How to Choose Your Ideal Sales Price

Setting the list price for your home is not easy. You want to get top dollar for your home. You also want to sell quickly. Time and money are at odds in this equation.

Like most things in life, there is an easy way to do the job and there is the right way. The right way is harder and takes more time. It also puts more money in your pocket after the sale. Let's spend time learning the best way to set the price for your home.

I have analyzed thousands of homes in the last ten years. Setting the right price has been one of the secrets to my success in real estate. Over time, I developed a four part process for setting the best price. Take a look at the system below.

The first part is research. Many assume research is looking at the price of comparable homes (comps). If you want to get it right, you have to dig deeper. The first stop is the home for sale. You need to know the home inside and out. Features and benefits are important. You also must understand what is distracting or takes away from the value.

Once you understand the home, the next step is to understand the market for this area. How many similar homes are currently on the market? How many similar homes have sold in the last six months? What outside forces are currently affecting the market? These questions need answers before you set the price.

Once you understand the market, the next research step is to find similar homes that are for sale and have recently sold. It is best to start with wide search parameters. Casting with a wide net, helps you understand the general market. It is also essential in your analysis.

The second part is analysis and adjustments. From the group of homes that you found, you must determine a small handful that are the most similar. You need to look beyond the age and square footage. Pay close attention to the kitchen and master suite. The best agents will drive by or tour the comparable homes. Knowing every difference is critical for setting the right price.

Once you understand the differences, you can start to make adjustments. Many people skip this part because they do not understand how to adjust. The most common way to make adjustments is by analyzing paired sales. This is the reason for casting a wide net in our research. If we need to determine the value of an updated kitchen, we would need to find two recent sales in the area. One with an updated kitchen and the other without. If the difference in price is $25,000, this is the adjustment for your updated kitchen. You need to make adjustments for every major difference between your home and your comparable home.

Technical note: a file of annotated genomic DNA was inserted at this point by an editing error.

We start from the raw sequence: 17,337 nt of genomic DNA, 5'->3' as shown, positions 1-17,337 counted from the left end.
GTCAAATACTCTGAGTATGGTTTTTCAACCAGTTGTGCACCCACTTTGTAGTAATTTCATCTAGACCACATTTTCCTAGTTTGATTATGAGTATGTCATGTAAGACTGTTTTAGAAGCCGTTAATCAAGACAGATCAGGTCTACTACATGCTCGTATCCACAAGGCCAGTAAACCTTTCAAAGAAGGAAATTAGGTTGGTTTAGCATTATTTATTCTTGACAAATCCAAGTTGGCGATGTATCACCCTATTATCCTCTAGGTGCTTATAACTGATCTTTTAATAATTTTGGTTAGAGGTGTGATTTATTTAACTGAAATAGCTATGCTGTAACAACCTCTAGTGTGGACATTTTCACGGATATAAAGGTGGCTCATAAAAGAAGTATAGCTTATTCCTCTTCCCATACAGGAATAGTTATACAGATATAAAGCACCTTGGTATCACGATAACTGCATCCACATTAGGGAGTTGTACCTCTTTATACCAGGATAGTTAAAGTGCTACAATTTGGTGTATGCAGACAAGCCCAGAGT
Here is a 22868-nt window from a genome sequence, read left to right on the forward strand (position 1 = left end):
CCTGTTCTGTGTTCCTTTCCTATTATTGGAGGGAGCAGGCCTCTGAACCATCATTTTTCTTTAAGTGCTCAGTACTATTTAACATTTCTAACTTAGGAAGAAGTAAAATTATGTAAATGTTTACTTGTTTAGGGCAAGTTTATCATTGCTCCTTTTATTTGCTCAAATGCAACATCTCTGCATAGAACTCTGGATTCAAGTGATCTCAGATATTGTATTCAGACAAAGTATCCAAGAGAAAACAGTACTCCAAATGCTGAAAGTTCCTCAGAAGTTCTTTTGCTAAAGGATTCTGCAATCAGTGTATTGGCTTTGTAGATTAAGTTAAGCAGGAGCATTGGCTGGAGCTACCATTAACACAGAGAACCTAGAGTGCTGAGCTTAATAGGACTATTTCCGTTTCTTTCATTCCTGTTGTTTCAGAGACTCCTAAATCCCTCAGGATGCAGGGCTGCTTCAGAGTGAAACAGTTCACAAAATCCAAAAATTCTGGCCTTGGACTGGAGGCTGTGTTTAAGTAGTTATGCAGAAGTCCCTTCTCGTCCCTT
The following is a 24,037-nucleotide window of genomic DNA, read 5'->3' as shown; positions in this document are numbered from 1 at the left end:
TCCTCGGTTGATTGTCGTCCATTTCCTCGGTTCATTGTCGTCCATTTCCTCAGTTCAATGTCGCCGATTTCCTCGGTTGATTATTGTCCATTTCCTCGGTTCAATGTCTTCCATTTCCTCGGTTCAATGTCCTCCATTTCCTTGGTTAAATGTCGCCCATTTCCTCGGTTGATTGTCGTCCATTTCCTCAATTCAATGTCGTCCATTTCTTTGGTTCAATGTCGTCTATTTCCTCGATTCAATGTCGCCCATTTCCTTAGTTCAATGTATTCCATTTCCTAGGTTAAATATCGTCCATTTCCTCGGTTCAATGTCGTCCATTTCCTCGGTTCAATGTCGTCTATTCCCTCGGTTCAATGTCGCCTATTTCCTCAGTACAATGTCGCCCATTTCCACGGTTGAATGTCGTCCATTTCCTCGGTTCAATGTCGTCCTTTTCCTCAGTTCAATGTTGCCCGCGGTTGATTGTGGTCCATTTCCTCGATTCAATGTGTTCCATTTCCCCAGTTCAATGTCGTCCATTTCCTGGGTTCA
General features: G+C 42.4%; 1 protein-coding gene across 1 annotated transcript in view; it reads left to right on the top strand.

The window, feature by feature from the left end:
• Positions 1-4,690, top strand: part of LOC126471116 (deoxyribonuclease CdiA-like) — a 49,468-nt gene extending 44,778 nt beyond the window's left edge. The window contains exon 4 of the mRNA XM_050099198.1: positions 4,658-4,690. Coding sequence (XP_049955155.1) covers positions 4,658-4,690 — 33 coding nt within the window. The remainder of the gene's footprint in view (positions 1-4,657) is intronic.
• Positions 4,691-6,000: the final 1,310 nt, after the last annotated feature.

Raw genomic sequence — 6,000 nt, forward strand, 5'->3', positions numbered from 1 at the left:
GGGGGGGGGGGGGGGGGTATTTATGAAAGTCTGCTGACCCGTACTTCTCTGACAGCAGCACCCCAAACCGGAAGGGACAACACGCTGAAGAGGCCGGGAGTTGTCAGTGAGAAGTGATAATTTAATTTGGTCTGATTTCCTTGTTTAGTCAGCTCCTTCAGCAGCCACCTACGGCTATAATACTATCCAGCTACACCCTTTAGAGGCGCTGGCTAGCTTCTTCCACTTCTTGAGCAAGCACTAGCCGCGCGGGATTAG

Paired sales are not always available. In these instances, you will calculate the modification to your price. Right now, you are wondering how a $30,000 kitchen update affects your bottom line? In this instance, you can refer to the Repair vs Value report. This report shows that a minor kitchen renovation in Nashville returns almost 100% of your investment. Your modification for this home would be between $25,000 and $30,000.

Another common calculation is due to a changing market. Let's say that your comparable home sold six months ago and the market is appreciating at a rate of 10% per year. Your modification based on this sale would be a 5% increase in price.

After adjustments, you should have your sales price set. If there are few comparable homes, your sales price may also be a range (e.g. $200,000 - $210,000). This is the price that you want to reach after negotiations.  Your list price is somewhat higher than your expected sales price. 

The third part is psychology. The anchoring effect and confirmation bias have the biggest effect on price. The anchoring effect is like first impressions. When you list your home for sale at $100,000, then most people will assume that it must be worth $100,000. Once the anchor is set, most people will not move far from the price.

This is the reasoning behind setting the list price just above your ideal sales price. You know the buyer wants to pay less, and they know the seller is not going to move far from the list price. If you set the list price too high, this anchor deters buyers from viewing your home and making an offer.

When you receive a "low-ball" offer, most assume that the buyer is insulting the seller. This is not true. Most are attempting to re-set the anchor. This buyer may be willing to pay your price after negotiations. It is best to counter at the list price, to reaffirm your anchor. This will either speed up the negotiation or make the buyer go away.

The final part is the plan for your list price. Pricing is not an exact science. Sellers often want to push the envelope. You want to have a plan for your price if the activity is lower than expected or you are not receiving any offers. To avoid emotional impact, prepare a plan based on time and activity. If you have not received an offer after 3 weeks, then reduce the price by $10,000. This will help keep buyers interested in your home and shorten the time to sell.

It is our goal to sell every home for top dollar in the shortest amount of time. Most agents will say this is their goal, but few have a plan in place to make it happen.

If you want a quick estimate of "What Your Home is Worth", go to

Or call Steve at 615-519-0983 to get the most accurate sales price for your home.

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